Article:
A God of Love or Judgement?

A God of Love or Judgement?


Have Christians de-emphasized the POWER & JUDGEMENT of God and overemphasized the LOVE & FORGIVENESS of God?

“We may not be certain that it was fear of the Jews’ God that led to the Gentile conversions, but there can be little question that these conversions were a positive outcome. Pagans became followers of the true God. In modern Western society, unfortunately, the trend is the opposite: Christianity is in decline, while paganism, humanism, and atheism are on the rise. Perhaps part of the reason is because we Christians have de-emphasized the power and judgment of God and overemphasized the love and forgiveness of God. The idea of a God who judges sin and holds people accountable for their actions has become passé, and “There is no fear of God in this place” (Gen 20:11). Perhaps our ineffectiveness in evangelizing the modern West can be attributed in part to the fact that we seem to have embraced a God who does not scare anyone. – Anthony Tomasino [1]

Do we so loathe the notion of instilling fear in our friends—or perhaps so fear their response when we speak of holy things—that we completely mitigate the character and demands of a just and holy God? He is not fearful of men. Nor should we be, but instead fearful of truth, fearful of a holy God, fearful of a jealous God who demands a response from those who are called by His name and those yet to know Him.

For the believer, the problem is that our motivation seems to be fear of what others will say or do rather than fear of the One who made us.

We have reduced the full character of God to a tolerant, nice, compassionate, altruistic, non-judgmental “loving” appeal to those apart from God, a message that is not a complete picture of the nature of God who purchased the redemption that we—and they—must have.

Language is important. The past few decades have seen many well-meaning Christians, with seemingly good motives, peer into the cultural soup and try to, with smooth words and subtle language, love sick people to health.

Tozer wrote of the need to return to a “gentle dogmatism.” If correct, how are we to be truthful and clear, yet gentle like our Savior? How are we to be gentle, yet dogmatically clear about the truth?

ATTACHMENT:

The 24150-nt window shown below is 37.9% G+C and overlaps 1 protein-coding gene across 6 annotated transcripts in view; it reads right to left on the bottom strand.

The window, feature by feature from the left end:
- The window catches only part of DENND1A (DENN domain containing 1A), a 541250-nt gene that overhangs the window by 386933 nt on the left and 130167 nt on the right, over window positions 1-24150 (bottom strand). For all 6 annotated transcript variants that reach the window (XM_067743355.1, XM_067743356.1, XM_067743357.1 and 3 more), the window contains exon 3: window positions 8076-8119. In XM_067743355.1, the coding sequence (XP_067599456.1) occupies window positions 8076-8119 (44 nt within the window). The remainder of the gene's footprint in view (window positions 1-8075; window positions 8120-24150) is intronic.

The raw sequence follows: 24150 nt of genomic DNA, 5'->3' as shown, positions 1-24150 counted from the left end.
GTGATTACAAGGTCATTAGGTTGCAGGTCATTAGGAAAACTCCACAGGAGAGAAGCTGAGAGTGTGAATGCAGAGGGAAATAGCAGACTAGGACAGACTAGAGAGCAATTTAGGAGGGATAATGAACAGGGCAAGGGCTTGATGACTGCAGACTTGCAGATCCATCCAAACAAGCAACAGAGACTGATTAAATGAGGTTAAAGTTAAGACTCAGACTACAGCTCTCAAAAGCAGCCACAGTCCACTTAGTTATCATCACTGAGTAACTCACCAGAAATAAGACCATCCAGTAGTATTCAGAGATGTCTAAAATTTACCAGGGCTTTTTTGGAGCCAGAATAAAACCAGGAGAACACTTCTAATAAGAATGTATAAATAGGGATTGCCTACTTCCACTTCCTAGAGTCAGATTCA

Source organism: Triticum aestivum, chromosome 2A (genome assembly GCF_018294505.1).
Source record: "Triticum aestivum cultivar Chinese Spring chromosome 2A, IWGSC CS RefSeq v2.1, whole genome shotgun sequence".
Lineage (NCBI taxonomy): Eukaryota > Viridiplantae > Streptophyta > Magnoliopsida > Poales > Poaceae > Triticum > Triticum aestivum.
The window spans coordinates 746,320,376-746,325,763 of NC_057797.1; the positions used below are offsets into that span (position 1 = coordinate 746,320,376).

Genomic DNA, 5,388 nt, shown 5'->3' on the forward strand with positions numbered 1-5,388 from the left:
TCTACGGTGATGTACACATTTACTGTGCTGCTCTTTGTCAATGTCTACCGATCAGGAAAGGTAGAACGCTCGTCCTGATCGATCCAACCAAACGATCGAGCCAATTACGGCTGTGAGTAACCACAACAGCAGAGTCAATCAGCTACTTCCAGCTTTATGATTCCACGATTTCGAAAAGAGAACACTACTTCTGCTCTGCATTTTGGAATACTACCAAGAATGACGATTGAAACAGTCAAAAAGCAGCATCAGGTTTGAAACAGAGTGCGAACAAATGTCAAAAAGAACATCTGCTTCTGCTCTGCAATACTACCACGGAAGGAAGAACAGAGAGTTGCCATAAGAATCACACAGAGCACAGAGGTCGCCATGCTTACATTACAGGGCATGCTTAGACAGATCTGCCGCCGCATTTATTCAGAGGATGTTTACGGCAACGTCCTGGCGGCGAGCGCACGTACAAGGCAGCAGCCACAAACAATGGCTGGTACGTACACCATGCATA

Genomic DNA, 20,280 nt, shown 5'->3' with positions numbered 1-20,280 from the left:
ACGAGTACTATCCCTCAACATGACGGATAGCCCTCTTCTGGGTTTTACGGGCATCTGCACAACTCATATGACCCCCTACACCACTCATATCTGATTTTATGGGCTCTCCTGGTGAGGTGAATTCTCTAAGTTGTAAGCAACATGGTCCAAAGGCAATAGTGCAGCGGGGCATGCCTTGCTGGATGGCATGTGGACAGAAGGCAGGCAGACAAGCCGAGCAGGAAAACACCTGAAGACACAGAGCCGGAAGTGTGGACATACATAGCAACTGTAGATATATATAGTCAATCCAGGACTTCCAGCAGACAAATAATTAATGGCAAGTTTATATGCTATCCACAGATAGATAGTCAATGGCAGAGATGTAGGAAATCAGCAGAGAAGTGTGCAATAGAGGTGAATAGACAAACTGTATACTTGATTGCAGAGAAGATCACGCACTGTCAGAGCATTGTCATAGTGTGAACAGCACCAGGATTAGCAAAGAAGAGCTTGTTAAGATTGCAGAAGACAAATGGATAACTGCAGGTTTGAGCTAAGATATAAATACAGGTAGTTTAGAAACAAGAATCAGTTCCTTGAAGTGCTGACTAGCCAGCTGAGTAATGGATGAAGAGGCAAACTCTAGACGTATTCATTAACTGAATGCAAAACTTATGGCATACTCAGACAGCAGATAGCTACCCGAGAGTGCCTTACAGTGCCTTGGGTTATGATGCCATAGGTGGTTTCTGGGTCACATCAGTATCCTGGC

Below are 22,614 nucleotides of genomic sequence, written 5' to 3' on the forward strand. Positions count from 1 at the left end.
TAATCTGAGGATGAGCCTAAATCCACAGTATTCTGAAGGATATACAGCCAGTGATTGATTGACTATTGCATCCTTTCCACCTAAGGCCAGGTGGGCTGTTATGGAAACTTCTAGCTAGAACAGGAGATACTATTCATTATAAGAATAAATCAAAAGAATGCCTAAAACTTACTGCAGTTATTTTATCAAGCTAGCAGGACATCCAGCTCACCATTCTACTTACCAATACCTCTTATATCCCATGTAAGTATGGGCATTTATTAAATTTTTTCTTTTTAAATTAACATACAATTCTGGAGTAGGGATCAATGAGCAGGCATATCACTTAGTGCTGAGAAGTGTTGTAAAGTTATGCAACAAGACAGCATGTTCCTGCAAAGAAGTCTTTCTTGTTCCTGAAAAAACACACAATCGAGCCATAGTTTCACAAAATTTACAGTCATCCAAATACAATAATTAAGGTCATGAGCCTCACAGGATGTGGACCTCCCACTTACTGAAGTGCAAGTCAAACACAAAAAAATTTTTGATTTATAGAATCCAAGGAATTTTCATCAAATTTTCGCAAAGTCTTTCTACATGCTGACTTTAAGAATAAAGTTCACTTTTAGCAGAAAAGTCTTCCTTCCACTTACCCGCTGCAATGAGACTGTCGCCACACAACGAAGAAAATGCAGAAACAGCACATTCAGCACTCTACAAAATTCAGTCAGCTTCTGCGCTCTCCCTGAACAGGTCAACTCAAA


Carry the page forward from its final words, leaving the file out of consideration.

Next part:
Blurring the focus of gender? Describing our nature using sanctified not-really-all-that-sinful language, apart from Fallen Adam?

We have not fallen into this suddenly, but eased into it over many years. While the arguments against the faith have often been delivered stridently—the gender wars, the inclusive language, and the quest for identity apart from male and female, even our altruistic response which reaches for the heights of international justice, the end of slave trafficking, the care for orphans—all noble and good—has too often been delivered apart from clarion voices, crystal clear writers, and courageous men and women who confound the world with the gospel of Jesus Christ.

We have pandered too much, thinking we’d be heard, all the while unwittingly selling our souls to the cultural currents. When, in our lifetime, did we ever envision that we would be the only group, the only religion, the only faith one could attack, vilify, dismiss, call into question, or simply disregard as being myth, wrought with error, misogynistic—or that Hail Mary of liberal theologians—”too Pauline” without consequence?

Yet we insist on embracing ill-defined, gospel deficient, community improvement efforts.

May I gently, yet insistently, call you to question your altruism?

Perhaps the believer, while not entrusted with results, has been entrusted with faithfulness to Jesus Christ and His Church.

Align your theology with the crisp question: Have our well-meaning attempts at inclusive, non-judgmental language, loving people, embracing sinners, and polishing the idols of personal rights redirected our mission from making disciples of all nations to pleasing all nations?


[1] Anthony Tomasino, Esther: Evangelical Exegetical Commentary, ed. H. Wayne House and William Barrick, Evangelical Exegetical Commentary (Bellingham, WA: Lexham Press, n.d.), 373.[/vc_column_text][/vc_column][/vc_row]

About Michael Easley

Michael is husband to one, dad to four, pastor to Fellowship Bible Church, and host of Michael Easley inContext.

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